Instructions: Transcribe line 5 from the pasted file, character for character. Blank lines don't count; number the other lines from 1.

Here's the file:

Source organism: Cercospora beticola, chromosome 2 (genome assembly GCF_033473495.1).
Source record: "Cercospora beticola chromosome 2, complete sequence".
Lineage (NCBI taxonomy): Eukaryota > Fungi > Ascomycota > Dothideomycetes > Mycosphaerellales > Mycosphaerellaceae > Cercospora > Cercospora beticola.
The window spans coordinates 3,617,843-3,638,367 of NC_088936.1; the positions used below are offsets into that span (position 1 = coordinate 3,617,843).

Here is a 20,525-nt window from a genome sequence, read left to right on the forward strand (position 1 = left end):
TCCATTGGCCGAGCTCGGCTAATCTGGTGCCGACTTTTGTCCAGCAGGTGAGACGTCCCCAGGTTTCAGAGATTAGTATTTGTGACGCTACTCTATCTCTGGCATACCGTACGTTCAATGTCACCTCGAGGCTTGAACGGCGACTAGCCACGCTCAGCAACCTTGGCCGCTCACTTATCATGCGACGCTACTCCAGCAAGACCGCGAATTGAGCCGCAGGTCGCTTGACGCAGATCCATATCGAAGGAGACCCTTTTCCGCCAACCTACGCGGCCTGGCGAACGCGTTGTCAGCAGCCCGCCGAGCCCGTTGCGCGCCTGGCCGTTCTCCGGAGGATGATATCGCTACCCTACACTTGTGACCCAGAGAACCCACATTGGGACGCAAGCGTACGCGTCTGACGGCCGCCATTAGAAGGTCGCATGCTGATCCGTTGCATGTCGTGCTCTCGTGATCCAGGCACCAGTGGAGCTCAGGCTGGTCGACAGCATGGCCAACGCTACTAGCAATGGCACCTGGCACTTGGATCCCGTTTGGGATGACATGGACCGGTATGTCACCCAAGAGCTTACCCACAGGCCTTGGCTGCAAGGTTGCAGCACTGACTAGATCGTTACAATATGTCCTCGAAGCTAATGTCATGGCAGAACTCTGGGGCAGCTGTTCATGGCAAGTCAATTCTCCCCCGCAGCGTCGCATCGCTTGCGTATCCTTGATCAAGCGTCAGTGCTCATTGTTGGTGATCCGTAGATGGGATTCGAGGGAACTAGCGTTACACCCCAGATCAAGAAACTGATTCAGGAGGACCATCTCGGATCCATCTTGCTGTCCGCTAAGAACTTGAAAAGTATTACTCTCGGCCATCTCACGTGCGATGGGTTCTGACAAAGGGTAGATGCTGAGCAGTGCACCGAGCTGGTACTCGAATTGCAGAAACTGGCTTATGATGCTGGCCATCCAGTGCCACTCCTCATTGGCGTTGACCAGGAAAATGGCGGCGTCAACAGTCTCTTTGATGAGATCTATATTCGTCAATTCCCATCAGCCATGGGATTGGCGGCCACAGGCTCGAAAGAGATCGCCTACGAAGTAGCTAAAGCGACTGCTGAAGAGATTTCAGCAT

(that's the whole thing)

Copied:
Here is a 20,525-nt window from a genome sequence, read left to right on the forward strand (position 1 = left end):